In the second count of her complaint, the plaintiff claimed that the defendant caused her to suffer severe mental and physical anguish and emotional distress by intentionally interfering with her right to bury her brother.   As in count one, the alleged interference was the failure to notify the plaintiff, in a timely fashion, of her brother's death.

The trial court characterized this count as one for intentional infliction of emotional distress.   It held the count was not actionable as pleaded because the plaintiff had failed to allege any facts to show that the defendant had engaged in extreme and outrageous conduct.   See Appleton v. Board of Education, 254 Conn. 205, 210, 757 A.2d 1059 (2000).

On appeal, the plaintiff does not dispute the proposition that a claim for intentional infliction of emotional distress requires allegations that the court found missing from her complaint.   She argues, instead, that the missing allegations are irrelevant because count two  rested not on a claim of infliction of emotional distress but on a claim that the defendant had caused her to suffer severe mental and physical anguish.

Like the trial court, we think that this is a distinction without a difference.   Even if we were to accept the plaintiff's characterization of count two, we would nonetheless agree with the court's bottom line.   The plaintiff has failed to allege any basis for her claim that the defendant's alleged conduct constituted the intentional infliction of mental or physical anguish.   She has not cited a single case to support her claim.



In the third count of her complaint, the plaintiff claimed that the defendant negligently caused her to suffer emotional distress by failing to notify her of her brother's death.   She alleged no additional facts in support of this claim.

The trial court struck the third count.   It noted that one facet of a claim for negligent infliction of emotional distress is a showing of negligence.   Having previously ruled that the allegations contained in count one were insufficient to establish negligence, the court concluded that the plaintiff, for the same reasons, could not prevail on this count.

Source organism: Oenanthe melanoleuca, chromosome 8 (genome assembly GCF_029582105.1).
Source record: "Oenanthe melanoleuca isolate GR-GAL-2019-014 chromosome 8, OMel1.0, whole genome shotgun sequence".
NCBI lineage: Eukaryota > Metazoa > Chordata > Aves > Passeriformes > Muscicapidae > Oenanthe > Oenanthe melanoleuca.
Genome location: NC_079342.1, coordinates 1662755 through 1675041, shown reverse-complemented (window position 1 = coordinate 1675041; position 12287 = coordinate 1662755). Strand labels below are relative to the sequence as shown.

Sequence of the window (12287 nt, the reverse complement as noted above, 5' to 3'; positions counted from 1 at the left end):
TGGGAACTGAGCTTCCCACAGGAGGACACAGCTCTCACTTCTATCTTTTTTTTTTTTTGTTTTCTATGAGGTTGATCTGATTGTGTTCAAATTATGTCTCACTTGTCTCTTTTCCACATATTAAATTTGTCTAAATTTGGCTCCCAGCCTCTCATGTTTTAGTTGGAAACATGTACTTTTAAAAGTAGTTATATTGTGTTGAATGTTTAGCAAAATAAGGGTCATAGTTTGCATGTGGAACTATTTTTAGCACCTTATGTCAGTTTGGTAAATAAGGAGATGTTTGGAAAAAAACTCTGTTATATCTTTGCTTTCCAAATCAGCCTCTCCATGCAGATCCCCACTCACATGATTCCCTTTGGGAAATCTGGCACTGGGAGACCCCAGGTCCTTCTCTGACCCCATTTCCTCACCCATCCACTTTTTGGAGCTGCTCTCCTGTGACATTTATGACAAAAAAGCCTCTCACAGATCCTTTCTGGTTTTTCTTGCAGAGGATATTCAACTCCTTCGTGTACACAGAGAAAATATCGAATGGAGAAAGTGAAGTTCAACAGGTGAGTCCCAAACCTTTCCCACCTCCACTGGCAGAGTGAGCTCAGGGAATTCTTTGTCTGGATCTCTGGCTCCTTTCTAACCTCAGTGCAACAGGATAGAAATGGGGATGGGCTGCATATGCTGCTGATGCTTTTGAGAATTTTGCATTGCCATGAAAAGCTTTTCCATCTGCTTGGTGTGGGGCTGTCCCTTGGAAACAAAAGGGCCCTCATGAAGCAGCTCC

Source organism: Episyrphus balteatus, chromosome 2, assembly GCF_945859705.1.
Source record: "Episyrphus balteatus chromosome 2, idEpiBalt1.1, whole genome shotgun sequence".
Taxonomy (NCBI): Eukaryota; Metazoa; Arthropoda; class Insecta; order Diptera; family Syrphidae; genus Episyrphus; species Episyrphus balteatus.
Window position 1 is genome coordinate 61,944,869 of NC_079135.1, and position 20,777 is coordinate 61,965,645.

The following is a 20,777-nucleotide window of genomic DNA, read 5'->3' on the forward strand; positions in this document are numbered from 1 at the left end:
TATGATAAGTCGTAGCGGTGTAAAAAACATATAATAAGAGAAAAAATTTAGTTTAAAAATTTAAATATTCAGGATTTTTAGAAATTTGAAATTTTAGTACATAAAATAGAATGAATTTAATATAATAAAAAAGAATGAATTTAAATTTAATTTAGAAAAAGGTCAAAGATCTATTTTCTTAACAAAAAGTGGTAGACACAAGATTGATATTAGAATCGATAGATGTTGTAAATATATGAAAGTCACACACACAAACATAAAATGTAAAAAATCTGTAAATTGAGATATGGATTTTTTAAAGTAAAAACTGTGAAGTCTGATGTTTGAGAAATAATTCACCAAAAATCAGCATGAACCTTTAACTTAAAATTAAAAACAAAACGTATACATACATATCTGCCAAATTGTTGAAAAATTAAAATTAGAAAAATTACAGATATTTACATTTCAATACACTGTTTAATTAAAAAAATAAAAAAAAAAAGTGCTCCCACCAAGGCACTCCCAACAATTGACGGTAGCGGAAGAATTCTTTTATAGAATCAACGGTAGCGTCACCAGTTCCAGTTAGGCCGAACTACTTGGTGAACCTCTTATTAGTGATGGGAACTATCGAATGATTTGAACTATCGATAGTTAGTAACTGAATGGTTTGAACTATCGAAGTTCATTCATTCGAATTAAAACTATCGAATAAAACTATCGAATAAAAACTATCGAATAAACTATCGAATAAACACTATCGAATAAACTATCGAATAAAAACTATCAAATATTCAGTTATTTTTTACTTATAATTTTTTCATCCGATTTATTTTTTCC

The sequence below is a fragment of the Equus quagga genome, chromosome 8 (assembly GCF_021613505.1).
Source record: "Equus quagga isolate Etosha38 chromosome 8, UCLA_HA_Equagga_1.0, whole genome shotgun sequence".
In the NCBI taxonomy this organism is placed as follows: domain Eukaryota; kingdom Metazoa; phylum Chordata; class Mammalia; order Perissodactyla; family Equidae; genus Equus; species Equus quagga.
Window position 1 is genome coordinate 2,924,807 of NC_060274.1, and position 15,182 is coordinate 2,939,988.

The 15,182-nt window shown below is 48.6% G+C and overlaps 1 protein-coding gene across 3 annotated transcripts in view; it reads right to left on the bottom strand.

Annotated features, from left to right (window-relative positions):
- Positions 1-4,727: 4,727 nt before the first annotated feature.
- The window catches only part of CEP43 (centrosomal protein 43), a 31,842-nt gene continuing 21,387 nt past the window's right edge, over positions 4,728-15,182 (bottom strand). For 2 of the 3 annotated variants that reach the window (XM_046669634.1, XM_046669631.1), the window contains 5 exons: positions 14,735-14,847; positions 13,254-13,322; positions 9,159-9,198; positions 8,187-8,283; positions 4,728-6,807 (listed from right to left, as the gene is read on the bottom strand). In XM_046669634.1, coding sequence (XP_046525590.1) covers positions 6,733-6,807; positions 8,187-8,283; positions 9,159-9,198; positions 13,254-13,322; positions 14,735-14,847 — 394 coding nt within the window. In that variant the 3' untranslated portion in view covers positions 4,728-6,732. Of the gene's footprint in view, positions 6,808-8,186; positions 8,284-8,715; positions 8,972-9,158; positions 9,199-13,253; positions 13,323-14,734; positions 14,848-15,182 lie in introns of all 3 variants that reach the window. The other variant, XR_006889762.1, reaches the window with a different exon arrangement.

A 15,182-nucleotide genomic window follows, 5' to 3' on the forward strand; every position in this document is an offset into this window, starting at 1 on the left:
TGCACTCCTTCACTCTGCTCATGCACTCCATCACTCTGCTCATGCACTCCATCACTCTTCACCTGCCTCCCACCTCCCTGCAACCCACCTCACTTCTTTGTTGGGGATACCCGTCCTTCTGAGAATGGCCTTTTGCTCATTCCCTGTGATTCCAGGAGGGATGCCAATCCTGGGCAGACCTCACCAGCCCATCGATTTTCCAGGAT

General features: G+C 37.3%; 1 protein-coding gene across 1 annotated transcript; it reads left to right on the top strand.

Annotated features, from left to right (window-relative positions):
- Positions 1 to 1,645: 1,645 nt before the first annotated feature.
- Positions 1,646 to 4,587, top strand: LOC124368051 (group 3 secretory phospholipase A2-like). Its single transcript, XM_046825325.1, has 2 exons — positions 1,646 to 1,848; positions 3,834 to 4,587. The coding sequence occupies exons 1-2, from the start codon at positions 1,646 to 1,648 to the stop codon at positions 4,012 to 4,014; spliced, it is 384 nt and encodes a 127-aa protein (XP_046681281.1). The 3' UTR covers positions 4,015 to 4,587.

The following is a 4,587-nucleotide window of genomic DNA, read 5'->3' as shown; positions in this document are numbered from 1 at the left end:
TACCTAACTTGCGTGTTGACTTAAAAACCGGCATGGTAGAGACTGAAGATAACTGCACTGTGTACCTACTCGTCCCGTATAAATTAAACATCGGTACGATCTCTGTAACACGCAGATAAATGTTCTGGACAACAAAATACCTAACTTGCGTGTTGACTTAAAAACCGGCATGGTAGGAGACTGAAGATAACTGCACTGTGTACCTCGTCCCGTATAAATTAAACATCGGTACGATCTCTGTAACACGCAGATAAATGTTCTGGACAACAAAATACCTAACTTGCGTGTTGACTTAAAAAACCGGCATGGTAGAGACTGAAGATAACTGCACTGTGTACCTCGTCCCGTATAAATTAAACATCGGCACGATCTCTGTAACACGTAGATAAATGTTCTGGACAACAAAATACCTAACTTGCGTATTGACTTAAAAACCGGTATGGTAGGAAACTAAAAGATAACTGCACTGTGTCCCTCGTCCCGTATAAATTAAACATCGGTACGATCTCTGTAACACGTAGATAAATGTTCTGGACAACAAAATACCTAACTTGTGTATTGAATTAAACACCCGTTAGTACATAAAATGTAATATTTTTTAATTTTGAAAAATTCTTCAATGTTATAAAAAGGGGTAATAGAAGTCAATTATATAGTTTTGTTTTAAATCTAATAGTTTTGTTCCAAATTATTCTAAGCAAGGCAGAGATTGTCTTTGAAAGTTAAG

The plaintiff does not challenge the court's analysis of the law of negligent infliction of emotional distress.   The court's analysis is fully supported both by logic and by our case law.   See, e.g., Perodeau v. Hartford, 259 Conn. 729, 754-55, 792 A.2d 752 (2002);  Roach v. Ivari International Centers, Inc., 77 Conn.App. 93, 102-103, 822 A.2d 316 (2003).

 The plaintiff's disagreement with the court's ruling on count three devolves, therefore, into a reargument of her claim of negligence in count one.   We need not restate here why we disagree with her claim that the defendant negligently impaired her right to make proper burial arrangements for her brother.

We conclude, therefore, that each of the three counts of the plaintiff's complaint fails to establish an actionable claim against the defendant.   We sympathize with the plaintiff's dismay at her brother's burial in a pauper's grave.   Nonetheless, the defendant was, for legal purposes, a bystander in the events that led to that unfortunate outcome.   Because the defendant owed the plaintiff no duty to prevent her brother's unsuitable burial, the defendant bears no responsibility either for her inability to care for her brother's body or for her resultant mental and physical anguish.

The judgment is affirmed.


1.   Although the court rendered judgment only on the first three counts stated in the plaintiff's complaint, the parties subsequently stipulated to the dismissal of the remaining count.

2.   The complaint did not allege that the defendant knew or should have known the plaintiff's address or telephone number.

3.   We need not pursue that issue further in light of our conclusion that the plaintiff failed to establish that the defendant owed her a duty to notify.   See Ryan Transportation, Inc. v. M & G Associates, 266 Conn. 520, 529, 832 A.2d 1180 (2003).

4.   Indeed, as the defendant observes, the most closely analogous statute is General Statutes § 47a-11d, which gives a landlord the option of notifying the next of kin upon the death of a tenant if the landlord wishes to expedite repossession of the leasehold.   Perhaps it was the existence of this option that led the defendant to notify the plaintiff when it did so.

5.   The defendant has cited several cases holding that a defendant had no duty to provide prompt notification of a death to the next of kin.

6.   We need not decide, in this case, how broadly the class of family members should be defined.   For today, it is sufficient that a sister unquestionably is a family member.


In this opinion the other judges concurred.